What is Italian Sausage?
Italian sausage is actually not Italian, but of American origin. It is very closely related to salsiccia, an actual Italian sausage is flavored with fennel or anise. In the US, this consists of finely chopped pork, pork fat, fennel or anise seeds, salt, pepper, nitrates, and red pepper flakes.
- Sometimes, they contain sweet basil instead of pepper flakes.
- These sausages come in three different varieties: hot, mild, and sweet.
The most popular brands in the US are:
- Hillshire Farm
- New York Style Sausage Company
Sausages were originally prepared because of the need to preserve meat before refrigeration facilities were available. Often lesser cuts of meat were preserved using this manner. Sausages have been around for 2500 years. The first reference to it is found in Homer’s Odyssey. There was also a popular Greek play called ‘The Sausage’ in 500 BC. Ancient Romans also ate sausages frequently and sausages are mentioned as a delicacy in a 1 AD cookbook called Apicius’s De re coquinaria.
Sausages have figured in the history of the Catholic Church as well. Sausages were banned in 4 AD because of its association with pagan festivals. This food also sparked off the Reformation in Switzerland when Zwingli and his friends ate them during Lent, and were subsequently arrested.
Today, there are hundreds of different varieties, of which Italian sausage is just one.
Italian sausage production
Most sausages are produced commercially. Italian sausages are made of minced pork stuffed in casings and sold in links. It is flavored with star anise or fennel as well as paprika. It can have water or ice up to 3%. These sausages must contain 85% meat. It falls under fresh sausages and don’t contain nitrates.
This sausage is a good source of protein and contains all the essential amino acids required by the human body. A 100g serving of sausage contains:
They are also a great source of vitamins such as B12, B6, and C. This food is also a good source of iron, and zinc. B12 keeps the nervous system functioning and zinc is useful to build immunity. Iron is essential for making hemoglobin and carrying oxygen. Its glycemic index is pretty low, and hence, it can be included by diabetics in their diet. In addition, Italian sausages also has selenium, potassium, phosphorus, calcium, and magnesium.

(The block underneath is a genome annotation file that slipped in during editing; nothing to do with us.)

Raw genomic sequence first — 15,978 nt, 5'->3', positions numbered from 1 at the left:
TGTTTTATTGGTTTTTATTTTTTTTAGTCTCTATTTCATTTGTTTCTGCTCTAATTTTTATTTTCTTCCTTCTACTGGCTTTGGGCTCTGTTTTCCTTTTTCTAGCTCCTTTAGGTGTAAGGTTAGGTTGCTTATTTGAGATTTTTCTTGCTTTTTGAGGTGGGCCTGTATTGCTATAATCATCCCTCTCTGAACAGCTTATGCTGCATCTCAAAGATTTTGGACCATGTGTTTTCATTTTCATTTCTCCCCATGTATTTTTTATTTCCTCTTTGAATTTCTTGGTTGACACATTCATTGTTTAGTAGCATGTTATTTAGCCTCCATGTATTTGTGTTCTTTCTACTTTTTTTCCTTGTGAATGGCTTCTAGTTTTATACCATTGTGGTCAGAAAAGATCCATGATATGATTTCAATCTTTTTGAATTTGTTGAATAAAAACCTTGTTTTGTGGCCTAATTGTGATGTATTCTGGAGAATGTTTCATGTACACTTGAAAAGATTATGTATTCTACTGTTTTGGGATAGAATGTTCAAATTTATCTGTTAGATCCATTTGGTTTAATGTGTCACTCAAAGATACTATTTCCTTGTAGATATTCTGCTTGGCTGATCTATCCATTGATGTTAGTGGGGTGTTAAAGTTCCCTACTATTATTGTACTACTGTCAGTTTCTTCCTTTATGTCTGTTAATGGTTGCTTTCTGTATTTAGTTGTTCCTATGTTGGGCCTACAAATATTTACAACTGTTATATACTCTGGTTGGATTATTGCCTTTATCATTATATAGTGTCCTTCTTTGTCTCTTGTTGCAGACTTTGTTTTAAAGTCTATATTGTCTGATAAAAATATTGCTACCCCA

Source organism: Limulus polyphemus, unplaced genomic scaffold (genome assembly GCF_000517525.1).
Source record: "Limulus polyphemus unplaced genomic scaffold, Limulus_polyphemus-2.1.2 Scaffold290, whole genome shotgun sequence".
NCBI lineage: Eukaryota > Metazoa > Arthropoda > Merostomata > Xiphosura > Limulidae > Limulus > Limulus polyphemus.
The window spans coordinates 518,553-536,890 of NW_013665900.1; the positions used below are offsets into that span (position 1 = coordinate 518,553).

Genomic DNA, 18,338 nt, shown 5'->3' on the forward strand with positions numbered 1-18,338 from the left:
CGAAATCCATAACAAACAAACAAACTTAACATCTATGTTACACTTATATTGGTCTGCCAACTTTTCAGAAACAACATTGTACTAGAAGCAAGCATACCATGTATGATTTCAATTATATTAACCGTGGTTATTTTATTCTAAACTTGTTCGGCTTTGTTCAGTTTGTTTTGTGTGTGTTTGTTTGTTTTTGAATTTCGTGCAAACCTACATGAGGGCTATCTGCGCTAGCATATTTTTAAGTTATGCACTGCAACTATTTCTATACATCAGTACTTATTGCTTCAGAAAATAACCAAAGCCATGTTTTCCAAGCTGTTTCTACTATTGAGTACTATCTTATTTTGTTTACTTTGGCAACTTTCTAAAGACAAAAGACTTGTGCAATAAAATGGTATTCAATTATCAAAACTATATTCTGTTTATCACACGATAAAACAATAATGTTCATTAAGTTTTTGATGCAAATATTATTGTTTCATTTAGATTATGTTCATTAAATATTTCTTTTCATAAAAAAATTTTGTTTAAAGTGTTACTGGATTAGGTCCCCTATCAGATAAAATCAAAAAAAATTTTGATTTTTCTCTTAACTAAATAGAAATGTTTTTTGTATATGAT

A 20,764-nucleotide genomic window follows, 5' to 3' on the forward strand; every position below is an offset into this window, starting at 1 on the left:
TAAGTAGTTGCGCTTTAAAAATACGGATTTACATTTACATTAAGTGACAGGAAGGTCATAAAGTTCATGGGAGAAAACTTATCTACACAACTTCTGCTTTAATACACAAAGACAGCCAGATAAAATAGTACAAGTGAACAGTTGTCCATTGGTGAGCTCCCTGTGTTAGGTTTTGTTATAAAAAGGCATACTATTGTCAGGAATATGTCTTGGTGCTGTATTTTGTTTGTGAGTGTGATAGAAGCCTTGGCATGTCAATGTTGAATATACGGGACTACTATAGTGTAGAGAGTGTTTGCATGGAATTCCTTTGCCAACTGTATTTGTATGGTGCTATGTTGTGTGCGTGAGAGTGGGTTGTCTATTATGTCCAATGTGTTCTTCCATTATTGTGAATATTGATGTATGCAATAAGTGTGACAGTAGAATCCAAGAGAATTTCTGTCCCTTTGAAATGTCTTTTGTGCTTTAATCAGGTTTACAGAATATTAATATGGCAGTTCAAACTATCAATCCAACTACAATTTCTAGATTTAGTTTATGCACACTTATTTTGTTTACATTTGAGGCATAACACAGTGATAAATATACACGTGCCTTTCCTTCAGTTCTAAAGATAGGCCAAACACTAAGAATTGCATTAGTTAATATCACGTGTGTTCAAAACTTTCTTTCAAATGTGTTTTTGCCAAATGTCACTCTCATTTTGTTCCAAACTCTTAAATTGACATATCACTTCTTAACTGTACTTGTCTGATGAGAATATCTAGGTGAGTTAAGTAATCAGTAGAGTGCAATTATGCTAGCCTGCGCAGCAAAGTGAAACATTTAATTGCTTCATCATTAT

On the other hand, Italian sausages have high levels of sodium, which can lead to high blood pressure and heart problems. They are also quite high in saturated fat.
Italian sausage recipes
This sausage is a nicely flavored alternative for fulfilling the daily protein requirement. Here are a few dishes that can be prepared using these:
- Herbed Lentils
- Sausage Sandwich
- Cheesy Italian Sausages Potato Chowder
- Stuffed Zucchini
- Sicilian Sausage Bread
- Creamy Italian Sausage Pasta
The Food Safety and Inspection Service (FSIS) of the U.S. Department of Agriculture (USDA) is responsible for the regulation of meat and poultry. Pork, used in Italian sausages, falls under the category of meat. The USDA defines Italian sausage products as cured or uncured sausages that contain at least 85% meat and fat, with fat being less than 35%. The product must contain salt, pepper, fennel / anise, and no more than 3% water to be classified as such. The sausages may also contain other flavoring such as peppers, paprika, spices, onions, garlic, sugar, corn syrup, etc. Italian sausages are also allowed to be made of beef. The USDA also grades pork products according to their cut thickness. The FDA, however, regulates any additives that might be used in poultry products.
Sausage House, History of Sausages, http://sausagehouse.in/history-of-sausages/
Foodstruct, Italian Sausage, https://foodstruct.com/food/italian-sausage
Murphy, Karen J et al. “Effects of eating fresh lean pork on cardiometabolic health parameters.” Nutrients vol. 4,7 (2012): 711-23. doi:10.3390/nu4070711, https://pubmed.ncbi.nlm.nih.gov/22852059/